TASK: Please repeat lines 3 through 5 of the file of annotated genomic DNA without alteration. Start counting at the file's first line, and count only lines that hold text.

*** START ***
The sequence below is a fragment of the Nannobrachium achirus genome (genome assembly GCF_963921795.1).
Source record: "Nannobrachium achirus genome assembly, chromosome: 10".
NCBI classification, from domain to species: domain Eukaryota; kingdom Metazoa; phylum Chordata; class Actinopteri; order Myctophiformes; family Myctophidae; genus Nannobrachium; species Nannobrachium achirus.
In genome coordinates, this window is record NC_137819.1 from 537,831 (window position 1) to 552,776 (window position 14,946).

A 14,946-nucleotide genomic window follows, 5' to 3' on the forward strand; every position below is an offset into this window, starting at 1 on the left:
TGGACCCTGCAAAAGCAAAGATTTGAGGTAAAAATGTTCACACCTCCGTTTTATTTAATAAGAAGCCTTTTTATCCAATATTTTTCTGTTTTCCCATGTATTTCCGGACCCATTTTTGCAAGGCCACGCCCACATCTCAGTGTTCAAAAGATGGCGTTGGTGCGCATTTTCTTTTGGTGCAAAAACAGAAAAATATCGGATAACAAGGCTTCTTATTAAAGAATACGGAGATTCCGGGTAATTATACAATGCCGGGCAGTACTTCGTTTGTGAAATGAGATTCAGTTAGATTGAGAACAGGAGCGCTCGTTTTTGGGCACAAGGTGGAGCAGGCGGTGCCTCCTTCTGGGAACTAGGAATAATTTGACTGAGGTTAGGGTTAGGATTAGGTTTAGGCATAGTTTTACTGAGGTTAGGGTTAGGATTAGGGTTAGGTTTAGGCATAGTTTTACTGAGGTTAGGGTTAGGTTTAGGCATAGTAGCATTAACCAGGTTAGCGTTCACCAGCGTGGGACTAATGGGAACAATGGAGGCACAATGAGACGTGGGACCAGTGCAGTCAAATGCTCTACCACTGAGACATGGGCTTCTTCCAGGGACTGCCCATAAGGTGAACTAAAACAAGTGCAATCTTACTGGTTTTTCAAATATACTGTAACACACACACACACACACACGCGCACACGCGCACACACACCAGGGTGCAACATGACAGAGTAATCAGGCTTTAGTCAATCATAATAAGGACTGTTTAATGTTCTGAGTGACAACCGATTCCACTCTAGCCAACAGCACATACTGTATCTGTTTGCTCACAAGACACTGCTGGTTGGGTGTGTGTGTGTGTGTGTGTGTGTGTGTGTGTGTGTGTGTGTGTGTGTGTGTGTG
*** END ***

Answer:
NCBI classification, from domain to species: domain Eukaryota; kingdom Metazoa; phylum Chordata; class Actinopteri; order Myctophiformes; family Myctophidae; genus Nannobrachium; species Nannobrachium achirus.
In genome coordinates, this window is record NC_137819.1 from 537,831 (window position 1) to 552,776 (window position 14,946).

A 14,946-nucleotide genomic window follows, 5' to 3' on the forward strand; every position below is an offset into this window, starting at 1 on the left: